At the age of 19, Alexander the Great set out to conquer the world. His successful domination of the eastern Mediterranean led to a new world order known as the Hellenistic Age. Under Alexander's successors, literature, art, and philosophy flourished, but a little more than a century later the Hellenistic Greeks found themselves on a collision course with Rome's expanding republic. This course will investigate the political and cultural history of the Greeks and Romans in this period and consider the forces that created the Graeco-Roman world. Readings include Arrian, the Alexandrian poets, Polybius, Livy, and Plutarch. (This course replaces CLAS/HIST 0338: The Hellenistic World and the Foundations of Graeco-Roman Culture.)

EUR HIS LIT

Spring 2011

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CLAS 0420 - Seminar in Classical Lit      

Seminar in Classical Literature:
Topic is determined by the instructor - refer to section for the course description.

Spring 2011, Spring 2012, Spring 2013, Spring 2014, Spring 2015

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CLAS 0450 - History of Class Lit      

History of Classical Literature
A comprehensive overview of the major literary, historical, and philosophical works of Greece and Rome. Greek authors studied include Homer, Aeschylus, Sophocles, Herodotus, Aristophanes, Thucydides, Plato, and Aristotle. Roman authors include Lucretius, Cicero, Livy, Vergil, Petronius, and Tacitus. Required of senior majors in Classics/Classical Studies (see CLAS 0701 below) and open to all interested students with some background in Greek and Roman literature, history, or philosophy. 3 hrs. lect.

Fall 2011, Fall 2012, Fall 2013, Fall 2014

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CLAS 0500 - Independent Study      

Independent Study
(Approval required)

Winter 2011, Spring 2011, Fall 2011, Winter 2012, Spring 2012, Fall 2012, Winter 2013, Spring 2013, Fall 2013, Winter 2014, Spring 2014, Fall 2014, Winter 2015, Spring 2015

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CLAS 0505 - Ind Senior Project      

(Approval Required)

Winter 2011, Spring 2011, Fall 2011, Winter 2012, Spring 2012, Fall 2012, Winter 2013, Spring 2013, Fall 2013, Winter 2014, Spring 2014, Fall 2014, Winter 2015, Spring 2015

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CLAS 0700 - Sr Essay Classics/Cy      

Senior Essay for Classics/Classical Studies Majors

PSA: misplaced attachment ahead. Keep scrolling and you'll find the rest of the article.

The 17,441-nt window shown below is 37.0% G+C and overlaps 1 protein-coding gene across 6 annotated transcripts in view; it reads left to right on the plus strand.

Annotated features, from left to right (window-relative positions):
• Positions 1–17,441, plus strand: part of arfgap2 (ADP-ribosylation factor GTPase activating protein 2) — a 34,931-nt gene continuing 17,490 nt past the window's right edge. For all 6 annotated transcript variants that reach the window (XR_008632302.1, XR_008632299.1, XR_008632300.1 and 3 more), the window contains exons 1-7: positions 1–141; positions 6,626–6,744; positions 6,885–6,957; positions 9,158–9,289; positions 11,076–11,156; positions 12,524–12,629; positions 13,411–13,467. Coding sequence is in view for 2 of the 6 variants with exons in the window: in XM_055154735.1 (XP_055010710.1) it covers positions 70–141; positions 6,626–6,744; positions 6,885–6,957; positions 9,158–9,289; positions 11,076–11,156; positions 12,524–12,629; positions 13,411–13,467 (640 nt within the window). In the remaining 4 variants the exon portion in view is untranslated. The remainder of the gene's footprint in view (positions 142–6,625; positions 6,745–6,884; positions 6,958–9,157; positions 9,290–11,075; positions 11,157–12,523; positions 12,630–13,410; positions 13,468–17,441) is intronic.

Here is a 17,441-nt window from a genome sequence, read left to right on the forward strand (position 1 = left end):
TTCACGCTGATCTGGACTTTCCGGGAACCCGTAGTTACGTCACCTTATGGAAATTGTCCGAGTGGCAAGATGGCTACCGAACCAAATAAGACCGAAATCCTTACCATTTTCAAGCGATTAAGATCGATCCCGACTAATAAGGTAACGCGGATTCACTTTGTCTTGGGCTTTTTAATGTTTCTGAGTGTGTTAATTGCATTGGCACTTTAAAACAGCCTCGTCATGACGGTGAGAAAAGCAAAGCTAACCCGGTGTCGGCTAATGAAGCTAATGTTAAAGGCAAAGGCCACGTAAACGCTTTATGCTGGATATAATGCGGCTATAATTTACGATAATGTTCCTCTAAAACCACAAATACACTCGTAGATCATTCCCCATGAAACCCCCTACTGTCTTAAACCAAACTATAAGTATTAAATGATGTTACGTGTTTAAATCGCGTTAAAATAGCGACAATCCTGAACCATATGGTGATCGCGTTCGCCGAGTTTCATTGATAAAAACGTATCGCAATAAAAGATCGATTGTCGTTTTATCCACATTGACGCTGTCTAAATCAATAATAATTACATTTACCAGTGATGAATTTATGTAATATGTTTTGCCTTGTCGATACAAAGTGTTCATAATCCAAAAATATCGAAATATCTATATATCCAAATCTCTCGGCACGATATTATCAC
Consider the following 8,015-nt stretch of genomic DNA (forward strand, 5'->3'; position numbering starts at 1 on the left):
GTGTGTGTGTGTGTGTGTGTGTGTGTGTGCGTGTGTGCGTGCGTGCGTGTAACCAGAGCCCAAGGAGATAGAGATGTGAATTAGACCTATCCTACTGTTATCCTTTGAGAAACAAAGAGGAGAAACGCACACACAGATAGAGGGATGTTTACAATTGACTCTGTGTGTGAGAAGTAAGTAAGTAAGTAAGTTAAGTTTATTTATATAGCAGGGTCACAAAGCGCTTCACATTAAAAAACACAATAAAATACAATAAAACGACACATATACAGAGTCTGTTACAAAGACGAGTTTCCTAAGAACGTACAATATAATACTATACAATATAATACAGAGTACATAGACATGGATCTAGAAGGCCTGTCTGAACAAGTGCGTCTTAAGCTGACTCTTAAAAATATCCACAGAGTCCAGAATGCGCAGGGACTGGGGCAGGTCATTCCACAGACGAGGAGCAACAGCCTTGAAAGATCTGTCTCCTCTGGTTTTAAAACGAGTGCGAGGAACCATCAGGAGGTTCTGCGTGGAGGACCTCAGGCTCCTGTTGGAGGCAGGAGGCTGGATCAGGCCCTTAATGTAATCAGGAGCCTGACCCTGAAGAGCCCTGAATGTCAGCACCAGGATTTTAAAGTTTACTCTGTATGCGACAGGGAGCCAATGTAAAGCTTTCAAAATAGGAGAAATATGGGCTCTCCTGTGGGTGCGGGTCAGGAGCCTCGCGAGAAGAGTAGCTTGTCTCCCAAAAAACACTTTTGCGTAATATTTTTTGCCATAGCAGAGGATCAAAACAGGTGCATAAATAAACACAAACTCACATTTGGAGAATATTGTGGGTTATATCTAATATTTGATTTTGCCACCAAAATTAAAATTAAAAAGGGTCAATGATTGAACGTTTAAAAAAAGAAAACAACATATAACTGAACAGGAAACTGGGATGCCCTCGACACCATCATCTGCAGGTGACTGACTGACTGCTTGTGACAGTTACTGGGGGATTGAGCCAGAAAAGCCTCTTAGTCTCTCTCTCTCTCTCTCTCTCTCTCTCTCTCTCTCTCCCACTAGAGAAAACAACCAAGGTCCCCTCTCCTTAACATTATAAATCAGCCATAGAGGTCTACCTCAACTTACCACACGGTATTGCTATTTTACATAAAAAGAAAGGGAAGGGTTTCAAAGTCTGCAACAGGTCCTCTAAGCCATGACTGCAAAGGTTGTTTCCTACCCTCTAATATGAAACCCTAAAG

(Approval required)

Winter 2011, Spring 2011, Fall 2011, Winter 2012, Spring 2012, Fall 2012, Winter 2013, Spring 2013, Fall 2013, Winter 2014, Spring 2014, Fall 2014, Winter 2015, Spring 2015

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CLAS 0701 - Hist of Class Lit: Gen Exam      

History of Classical Literature
A comprehensive overview of the major literary, historical, and philosophical works of Greece and Rome. Greek authors studied include Homer, Aeschylus, Sophocles, Herodotus, Aristophanes, Thucydides, Plato, and Aristotle. Roman authors include Lucretius, Cicero, Livy, Vergil, Petronius, and Tacitus. Required of senior majors in Classics/Classical Studies and open to all interested students with some background in Greek and Roman literature, history, or philosophy. 3 hrs. lect.

Fall 2011, Fall 2012, Fall 2013, Fall 2014

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CLAS 1016 - GenderSexualityAntiquity      

Gender and Sexuality in the Ancient World
In this course we will examine issues of gender and sexuality in ancient Greece and Rome. Through close analyses of ancient texts and material remains, we will discuss representations of gender in literature and art, sexual norms and codes, medical theories concerning the male and female body, and views on marriage, rape, adultery, and prostitution. In addition we will examine the relationship between the construction of gender identities in literature and the actual roles of men and women in society. Authors and texts include Homer, Hesiod, Sappho, Sophocles, Euripides, Aristophanes, Plato, Aristotle, the Hippocratic Corpus, Livy, Virgil, Ovid, and Catullus. (This course counts as elective credit towards the major in Classics and the major in Gender, Sexuality, and Feminist Studies)

CMP SOC WTR

Winter 2013, Winter 2014

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GREK 0101 - Beginning Greek      

Beginning Greek I
This course is a rapid and intensive introduction to classical Greek for beginners. The aim of the course is to prepare students to read the major authors of Greek literature. In addition to a systematic study of grammar and syntax, we will also read excerpts from a variety of ancient authors.

LNG WTR

Winter 2012, Winter 2014

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GREK 0102 - Beginning Greek II